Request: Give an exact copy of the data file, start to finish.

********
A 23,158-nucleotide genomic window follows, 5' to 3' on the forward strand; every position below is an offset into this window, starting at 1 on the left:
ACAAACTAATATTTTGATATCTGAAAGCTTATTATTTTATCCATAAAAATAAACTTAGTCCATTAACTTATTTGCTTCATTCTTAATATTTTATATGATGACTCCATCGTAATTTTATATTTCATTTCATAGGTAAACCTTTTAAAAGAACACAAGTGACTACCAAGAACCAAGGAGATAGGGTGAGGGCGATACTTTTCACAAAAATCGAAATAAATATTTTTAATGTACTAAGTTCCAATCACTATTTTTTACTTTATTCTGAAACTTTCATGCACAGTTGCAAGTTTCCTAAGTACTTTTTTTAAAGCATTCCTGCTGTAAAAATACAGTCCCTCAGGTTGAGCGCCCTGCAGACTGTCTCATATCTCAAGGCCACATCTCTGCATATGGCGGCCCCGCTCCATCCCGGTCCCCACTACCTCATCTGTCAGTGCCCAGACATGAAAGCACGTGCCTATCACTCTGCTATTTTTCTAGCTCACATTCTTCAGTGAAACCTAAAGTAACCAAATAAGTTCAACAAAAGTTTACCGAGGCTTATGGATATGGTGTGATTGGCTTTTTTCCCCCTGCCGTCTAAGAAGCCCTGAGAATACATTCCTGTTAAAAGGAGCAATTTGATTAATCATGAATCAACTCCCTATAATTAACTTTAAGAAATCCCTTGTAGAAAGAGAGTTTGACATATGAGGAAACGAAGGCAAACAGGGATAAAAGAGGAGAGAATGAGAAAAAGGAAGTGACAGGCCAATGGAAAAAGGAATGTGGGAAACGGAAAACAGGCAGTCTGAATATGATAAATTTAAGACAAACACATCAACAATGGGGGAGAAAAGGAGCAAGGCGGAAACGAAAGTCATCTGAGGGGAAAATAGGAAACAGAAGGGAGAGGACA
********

A 23,158-nucleotide genomic window follows, 5' to 3' on the forward strand; every position below is an offset into this window, starting at 1 on the left:
ACAAACTAATATTTTGATATCTGAAAGCTTATTATTTTATCCATAAAAATAAACTTAGTCCATTAACTTATTTGCTTCATTCTTAATATTTTATATGATGACTCCATCGTAATTTTATATTTCATTTCATAGGTAAACCTTTTAAAAGAACACAAGTGACTACCAAGAACCAAGGAGATAGGGTGAGGGCGATACTTTTCACAAAAATCGAAATAAATATTTTTAATGTACTAAGTTCCAATCACTATTTTTTACTTTATTCTGAAACTTTCATGCACAGTTGCAAGTTTCCTAAGTACTTTTTTTAAAGCATTCCTGCTGTAAAAATACAGTCCCTCAGGTTGAGCGCCCTGCAGACTGTCTCATATCTCAAGGCCACATCTCTGCATATGGCGGCCCCGCTCCATCCCGGTCCCCACTACCTCATCTGTCAGTGCCCAGACATGAAAGCACGTGCCTATCACTCTGCTATTTTTCTAGCTCACATTCTTCAGTGAAACCTAAAGTAACCAAATAAGTTCAACAAAAGTTTACCGAGGCTTATGGATATGGTGTGATTGGCTTTTTTCCCCCTGCCGTCTAAGAAGCCCTGAGAATACATTCCTGTTAAAAGGAGCAATTTGATTAATCATGAATCAACTCCCTATAATTAACTTTAAGAAATCCCTTGTAGAAAGAGAGTTTGACATATGAGGAAACGAAGGCAAACAGGGATAAAAGAGGAGAGAATGAGAAAAAGGAAGTGACAGGCCAATGGAAAAAGGAATGTGGGAAACGGAAAACAGGCAGTCTGAATATGATAAATTTAAGACAAACACATCAACAATGGGGGAGAAAAGGAGCAAGGCGGAAACGAAAGTCATCTGAGGGGAAAATAGGAAACAGAAGGGAGAGGACA